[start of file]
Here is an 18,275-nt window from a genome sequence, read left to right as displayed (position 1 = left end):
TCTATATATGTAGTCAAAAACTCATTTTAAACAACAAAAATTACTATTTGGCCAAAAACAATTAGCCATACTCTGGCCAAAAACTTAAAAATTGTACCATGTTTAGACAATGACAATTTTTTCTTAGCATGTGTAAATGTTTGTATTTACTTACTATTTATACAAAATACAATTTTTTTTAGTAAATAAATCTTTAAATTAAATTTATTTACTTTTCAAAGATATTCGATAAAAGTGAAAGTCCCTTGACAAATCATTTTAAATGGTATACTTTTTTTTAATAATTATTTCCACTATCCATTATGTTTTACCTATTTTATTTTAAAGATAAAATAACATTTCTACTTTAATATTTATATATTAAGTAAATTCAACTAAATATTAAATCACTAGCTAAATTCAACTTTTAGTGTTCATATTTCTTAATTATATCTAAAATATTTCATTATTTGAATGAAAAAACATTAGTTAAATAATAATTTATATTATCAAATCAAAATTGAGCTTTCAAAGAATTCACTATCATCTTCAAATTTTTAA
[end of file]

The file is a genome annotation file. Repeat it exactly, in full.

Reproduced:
Here is an 18,275-nt window from a genome sequence, read left to right as displayed (position 1 = left end):
TCTATATATGTAGTCAAAAACTCATTTTAAACAACAAAAATTACTATTTGGCCAAAAACAATTAGCCATACTCTGGCCAAAAACTTAAAAATTGTACCATGTTTAGACAATGACAATTTTTTCTTAGCATGTGTAAATGTTTGTATTTACTTACTATTTATACAAAATACAATTTTTTTTAGTAAATAAATCTTTAAATTAAATTTATTTACTTTTCAAAGATATTCGATAAAAGTGAAAGTCCCTTGACAAATCATTTTAAATGGTATACTTTTTTTTAATAATTATTTCCACTATCCATTATGTTTTACCTATTTTATTTTAAAGATAAAATAACATTTCTACTTTAATATTTATATATTAAGTAAATTCAACTAAATATTAAATCACTAGCTAAATTCAACTTTTAGTGTTCATATTTCTTAATTATATCTAAAATATTTCATTATTTGAATGAAAAAACATTAGTTAAATAATAATTTATATTATCAAATCAAAATTGAGCTTTCAAAGAATTCACTATCATCTTCAAATTTTTAA